Total has set out plans to get the Papua LNG plan back on track, following the declaration of force majeure on its Mozambique LNG project.
The French company’s chairman and CEO Patrick Pouyanné held talks with a Papua New Guinea delegation on May 3. Leading the PNG side was Deputy Prime Minister Samuel Basil.
Total had previously planned to reach a final investment decision (FID) on the 5.6 million tonne per year Papua LNG in 2020.
Under the new plan, it aims to launch front-end engineering and design (FEED) work in early 2022. This would allow Total to take FID in 2023. Oil Search, a partner in the project, has said first gas will come in 2027.
“I am honored to welcome the Deputy Prime Minister of Papua New Guinea in our head-offices in Paris to review the Papua LNG implementation plan. This is indeed a very strong signal of the dedication of the PNG government to the success of this key project,” Pouyanné said,
“I confirm that this project is ranking very high in Total‘s portfolio”, the CEO said. He cited the “proximity to growing Asian LNG markets”, saying Total would “dedicate all necessary resources”.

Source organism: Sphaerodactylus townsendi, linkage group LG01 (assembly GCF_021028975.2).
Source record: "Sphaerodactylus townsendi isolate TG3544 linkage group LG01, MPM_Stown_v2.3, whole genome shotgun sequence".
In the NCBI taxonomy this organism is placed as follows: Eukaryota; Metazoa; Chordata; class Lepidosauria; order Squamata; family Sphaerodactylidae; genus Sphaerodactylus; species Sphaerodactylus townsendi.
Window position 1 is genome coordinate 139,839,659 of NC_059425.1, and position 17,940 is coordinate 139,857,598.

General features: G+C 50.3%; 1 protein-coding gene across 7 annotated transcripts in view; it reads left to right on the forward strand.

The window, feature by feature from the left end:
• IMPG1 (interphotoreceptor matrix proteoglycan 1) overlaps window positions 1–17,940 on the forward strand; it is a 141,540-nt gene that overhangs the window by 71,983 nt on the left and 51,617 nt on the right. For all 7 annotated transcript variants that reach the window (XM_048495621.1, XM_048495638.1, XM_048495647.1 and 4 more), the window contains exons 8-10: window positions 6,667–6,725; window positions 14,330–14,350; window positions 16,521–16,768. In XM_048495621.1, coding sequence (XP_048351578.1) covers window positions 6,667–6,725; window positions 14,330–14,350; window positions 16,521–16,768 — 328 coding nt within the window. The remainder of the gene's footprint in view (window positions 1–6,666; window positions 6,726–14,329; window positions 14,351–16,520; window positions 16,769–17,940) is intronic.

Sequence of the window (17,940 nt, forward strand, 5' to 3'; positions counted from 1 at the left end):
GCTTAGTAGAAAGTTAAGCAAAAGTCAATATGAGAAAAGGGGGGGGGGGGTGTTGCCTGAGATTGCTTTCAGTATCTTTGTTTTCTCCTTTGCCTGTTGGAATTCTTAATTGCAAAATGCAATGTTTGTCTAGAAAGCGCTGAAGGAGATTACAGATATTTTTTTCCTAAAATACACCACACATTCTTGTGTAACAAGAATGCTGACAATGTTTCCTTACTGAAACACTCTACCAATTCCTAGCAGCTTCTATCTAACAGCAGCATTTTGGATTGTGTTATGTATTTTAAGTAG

Total signed a fiscal stability agreement and licence extension on the PNG plan in February. The French company said there had been delays because of COVID-19 but the construction plans have also faced political headwinds.
Basil said it was important to visit Total and the French authorities “to stress the importance to our nation of the Papua LNG project, and to pledge the full support of our government to this project. I am pleased with the outcome of this meeting with clear implementation plans.”
Total is the operator of the Elk and Antelope fields, on Block PRL-15, which will feed the liquefaction plant. It will transport the gas 320 km to Caution Bay, where it will build two trains.
The company will integrate Papua LNG into the PNG LNG site. This produced 8.8mn tpy of LNG in 2020 – 25% above its nameplate capacity.
Total said in its most recent quarterly earnings call it had minimised spending on Mozambique LNG.
The company’s CFO Jean-Pierre Sbraire said that as a result of problems in Mozambique it would “give priority to Cameron LNG expansion [in the US] and to the Papua LNG project”.